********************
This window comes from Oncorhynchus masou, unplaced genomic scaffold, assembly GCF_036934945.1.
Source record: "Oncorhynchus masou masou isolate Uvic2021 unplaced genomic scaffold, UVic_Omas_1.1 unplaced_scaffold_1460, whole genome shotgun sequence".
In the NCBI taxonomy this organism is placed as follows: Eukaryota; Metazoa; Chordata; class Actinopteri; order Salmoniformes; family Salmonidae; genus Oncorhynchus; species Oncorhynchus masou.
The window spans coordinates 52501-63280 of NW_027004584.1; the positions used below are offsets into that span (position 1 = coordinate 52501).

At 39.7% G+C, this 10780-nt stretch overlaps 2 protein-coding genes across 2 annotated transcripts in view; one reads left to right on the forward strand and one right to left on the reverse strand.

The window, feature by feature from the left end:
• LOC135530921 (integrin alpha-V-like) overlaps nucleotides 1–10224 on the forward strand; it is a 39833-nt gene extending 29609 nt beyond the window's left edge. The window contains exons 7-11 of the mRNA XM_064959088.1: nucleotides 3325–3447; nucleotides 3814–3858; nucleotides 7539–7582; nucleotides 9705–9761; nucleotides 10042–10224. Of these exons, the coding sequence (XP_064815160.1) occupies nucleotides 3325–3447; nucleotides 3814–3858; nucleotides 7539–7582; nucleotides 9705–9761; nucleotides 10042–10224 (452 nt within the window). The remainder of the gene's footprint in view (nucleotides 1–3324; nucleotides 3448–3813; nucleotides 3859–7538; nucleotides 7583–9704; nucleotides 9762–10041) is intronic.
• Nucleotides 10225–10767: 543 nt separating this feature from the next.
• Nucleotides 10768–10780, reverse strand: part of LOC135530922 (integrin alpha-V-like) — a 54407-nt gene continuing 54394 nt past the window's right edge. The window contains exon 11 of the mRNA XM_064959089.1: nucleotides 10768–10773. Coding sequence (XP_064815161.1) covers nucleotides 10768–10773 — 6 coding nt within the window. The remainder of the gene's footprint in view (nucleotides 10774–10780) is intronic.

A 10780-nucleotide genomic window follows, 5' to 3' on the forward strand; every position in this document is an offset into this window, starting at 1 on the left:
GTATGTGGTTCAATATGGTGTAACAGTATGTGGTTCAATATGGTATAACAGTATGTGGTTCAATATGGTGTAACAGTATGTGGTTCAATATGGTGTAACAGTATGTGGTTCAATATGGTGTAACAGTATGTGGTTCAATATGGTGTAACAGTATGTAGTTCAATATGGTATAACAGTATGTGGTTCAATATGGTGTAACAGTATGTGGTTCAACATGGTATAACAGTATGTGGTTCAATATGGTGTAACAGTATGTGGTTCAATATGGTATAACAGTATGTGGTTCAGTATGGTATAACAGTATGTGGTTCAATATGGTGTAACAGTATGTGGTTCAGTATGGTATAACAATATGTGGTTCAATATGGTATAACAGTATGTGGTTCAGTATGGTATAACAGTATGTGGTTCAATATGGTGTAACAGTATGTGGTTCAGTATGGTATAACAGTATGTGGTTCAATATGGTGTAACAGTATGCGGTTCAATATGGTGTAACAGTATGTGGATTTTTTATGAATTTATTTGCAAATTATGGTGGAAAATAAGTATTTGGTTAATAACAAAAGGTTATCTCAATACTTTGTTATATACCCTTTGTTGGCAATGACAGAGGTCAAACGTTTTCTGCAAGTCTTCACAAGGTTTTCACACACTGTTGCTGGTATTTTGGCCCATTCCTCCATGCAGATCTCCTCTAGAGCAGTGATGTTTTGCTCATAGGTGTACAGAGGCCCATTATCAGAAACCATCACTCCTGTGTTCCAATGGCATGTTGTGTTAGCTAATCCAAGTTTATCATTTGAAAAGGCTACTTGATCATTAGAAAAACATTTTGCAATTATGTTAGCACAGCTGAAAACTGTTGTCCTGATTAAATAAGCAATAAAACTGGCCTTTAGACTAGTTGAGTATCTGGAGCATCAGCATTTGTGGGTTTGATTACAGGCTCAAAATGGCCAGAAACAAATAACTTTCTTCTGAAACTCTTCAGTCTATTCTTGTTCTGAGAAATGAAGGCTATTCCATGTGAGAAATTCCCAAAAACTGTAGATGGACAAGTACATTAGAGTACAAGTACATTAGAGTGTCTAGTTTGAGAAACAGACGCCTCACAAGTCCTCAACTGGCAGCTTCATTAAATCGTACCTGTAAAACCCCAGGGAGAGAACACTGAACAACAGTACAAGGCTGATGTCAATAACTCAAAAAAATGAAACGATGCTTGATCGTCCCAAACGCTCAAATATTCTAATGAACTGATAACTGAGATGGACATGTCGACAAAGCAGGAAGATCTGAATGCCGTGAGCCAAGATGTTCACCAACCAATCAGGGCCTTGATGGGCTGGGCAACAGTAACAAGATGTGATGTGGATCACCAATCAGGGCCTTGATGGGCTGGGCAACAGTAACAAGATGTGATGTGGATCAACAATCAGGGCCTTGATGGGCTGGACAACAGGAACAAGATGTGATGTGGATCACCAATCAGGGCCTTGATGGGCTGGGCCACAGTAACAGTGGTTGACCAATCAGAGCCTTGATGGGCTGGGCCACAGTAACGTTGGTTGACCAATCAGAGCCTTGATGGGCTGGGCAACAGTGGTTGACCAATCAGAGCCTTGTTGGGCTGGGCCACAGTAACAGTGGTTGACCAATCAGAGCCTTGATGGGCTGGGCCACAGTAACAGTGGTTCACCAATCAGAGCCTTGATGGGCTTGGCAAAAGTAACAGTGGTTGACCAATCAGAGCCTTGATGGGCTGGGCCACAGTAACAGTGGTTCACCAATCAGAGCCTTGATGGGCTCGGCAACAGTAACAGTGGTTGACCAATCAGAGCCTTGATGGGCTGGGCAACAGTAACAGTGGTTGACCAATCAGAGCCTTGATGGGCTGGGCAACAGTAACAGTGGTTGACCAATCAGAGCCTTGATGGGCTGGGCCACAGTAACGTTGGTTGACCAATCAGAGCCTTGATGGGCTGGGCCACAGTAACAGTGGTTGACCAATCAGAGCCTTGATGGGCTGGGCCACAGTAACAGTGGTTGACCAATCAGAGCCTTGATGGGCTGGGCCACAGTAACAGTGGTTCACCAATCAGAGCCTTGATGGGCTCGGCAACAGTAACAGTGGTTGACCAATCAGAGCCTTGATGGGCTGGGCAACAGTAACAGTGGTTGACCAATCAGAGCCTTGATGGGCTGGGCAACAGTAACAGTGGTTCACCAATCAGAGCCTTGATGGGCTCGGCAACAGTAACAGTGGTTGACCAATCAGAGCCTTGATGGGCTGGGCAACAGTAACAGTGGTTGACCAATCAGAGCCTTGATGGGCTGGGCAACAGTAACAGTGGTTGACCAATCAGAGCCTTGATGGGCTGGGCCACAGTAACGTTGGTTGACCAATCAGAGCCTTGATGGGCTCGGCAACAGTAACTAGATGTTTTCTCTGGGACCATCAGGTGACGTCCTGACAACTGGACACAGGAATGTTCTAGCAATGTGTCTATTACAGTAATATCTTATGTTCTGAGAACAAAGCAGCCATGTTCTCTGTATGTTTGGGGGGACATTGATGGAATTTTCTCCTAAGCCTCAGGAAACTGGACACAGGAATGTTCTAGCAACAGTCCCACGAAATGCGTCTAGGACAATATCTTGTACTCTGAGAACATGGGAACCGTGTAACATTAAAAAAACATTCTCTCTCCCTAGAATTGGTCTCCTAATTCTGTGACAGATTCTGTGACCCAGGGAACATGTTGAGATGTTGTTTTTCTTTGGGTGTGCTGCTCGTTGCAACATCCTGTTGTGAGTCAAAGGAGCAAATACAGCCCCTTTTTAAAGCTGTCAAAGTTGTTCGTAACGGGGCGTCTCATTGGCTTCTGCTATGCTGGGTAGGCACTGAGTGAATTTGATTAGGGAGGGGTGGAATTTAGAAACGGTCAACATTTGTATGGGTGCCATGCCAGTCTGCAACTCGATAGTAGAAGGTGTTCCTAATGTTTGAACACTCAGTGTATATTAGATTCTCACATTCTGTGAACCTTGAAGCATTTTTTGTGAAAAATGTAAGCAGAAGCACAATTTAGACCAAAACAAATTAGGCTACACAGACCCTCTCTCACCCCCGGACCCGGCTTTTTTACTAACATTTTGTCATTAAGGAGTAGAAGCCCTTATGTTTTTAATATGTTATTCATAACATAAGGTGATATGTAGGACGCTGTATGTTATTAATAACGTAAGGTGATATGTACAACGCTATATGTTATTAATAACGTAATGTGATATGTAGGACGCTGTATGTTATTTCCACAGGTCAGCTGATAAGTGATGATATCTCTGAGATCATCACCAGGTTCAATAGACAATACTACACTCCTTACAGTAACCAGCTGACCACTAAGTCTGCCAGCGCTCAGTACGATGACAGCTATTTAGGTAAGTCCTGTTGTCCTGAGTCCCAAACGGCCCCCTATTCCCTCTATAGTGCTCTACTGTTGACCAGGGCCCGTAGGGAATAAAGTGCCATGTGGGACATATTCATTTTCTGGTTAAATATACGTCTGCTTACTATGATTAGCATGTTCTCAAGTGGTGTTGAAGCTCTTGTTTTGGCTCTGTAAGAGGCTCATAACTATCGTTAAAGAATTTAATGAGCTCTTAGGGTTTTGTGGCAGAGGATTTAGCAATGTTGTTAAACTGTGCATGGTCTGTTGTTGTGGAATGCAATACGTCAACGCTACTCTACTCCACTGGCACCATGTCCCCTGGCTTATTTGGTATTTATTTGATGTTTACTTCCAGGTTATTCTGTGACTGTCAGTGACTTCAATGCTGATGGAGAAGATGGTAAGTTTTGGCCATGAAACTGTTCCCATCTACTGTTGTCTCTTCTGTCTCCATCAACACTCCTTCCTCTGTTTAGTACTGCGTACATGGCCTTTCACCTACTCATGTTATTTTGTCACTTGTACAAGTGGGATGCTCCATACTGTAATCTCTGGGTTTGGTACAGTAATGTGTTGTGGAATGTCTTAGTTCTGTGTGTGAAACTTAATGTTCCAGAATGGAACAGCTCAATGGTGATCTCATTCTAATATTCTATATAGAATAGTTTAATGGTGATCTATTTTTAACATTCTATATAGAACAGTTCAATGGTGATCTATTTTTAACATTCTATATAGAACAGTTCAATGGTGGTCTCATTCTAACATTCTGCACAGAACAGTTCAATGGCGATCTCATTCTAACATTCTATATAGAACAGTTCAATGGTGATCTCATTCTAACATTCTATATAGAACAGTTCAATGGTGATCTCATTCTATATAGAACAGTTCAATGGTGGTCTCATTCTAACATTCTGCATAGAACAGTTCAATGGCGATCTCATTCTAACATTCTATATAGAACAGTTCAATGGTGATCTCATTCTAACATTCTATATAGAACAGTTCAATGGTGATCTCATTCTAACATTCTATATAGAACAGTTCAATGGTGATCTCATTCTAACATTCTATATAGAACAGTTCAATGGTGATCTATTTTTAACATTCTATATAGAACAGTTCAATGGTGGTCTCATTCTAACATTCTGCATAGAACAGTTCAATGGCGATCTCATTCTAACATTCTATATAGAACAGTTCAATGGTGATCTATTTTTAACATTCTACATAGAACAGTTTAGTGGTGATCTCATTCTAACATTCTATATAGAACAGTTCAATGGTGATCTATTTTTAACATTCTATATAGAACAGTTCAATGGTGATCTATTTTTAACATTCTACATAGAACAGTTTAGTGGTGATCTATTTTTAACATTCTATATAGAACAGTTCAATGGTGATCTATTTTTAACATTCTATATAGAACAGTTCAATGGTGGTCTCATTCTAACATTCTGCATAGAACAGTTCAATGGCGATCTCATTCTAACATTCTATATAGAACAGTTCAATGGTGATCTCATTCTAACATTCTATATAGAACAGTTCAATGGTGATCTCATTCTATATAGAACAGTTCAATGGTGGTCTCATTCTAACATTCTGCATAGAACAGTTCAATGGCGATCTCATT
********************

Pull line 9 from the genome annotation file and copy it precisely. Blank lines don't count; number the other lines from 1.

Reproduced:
• Nucleotides 10768–10780, reverse strand: part of LOC135530922 (integrin alpha-V-like) — a 54407-nt gene continuing 54394 nt past the window's right edge. The window contains exon 11 of the mRNA XM_064959089.1: nucleotides 10768–10773. Coding sequence (XP_064815161.1) covers nucleotides 10768–10773 — 6 coding nt within the window. The remainder of the gene's footprint in view (nucleotides 10774–10780) is intronic.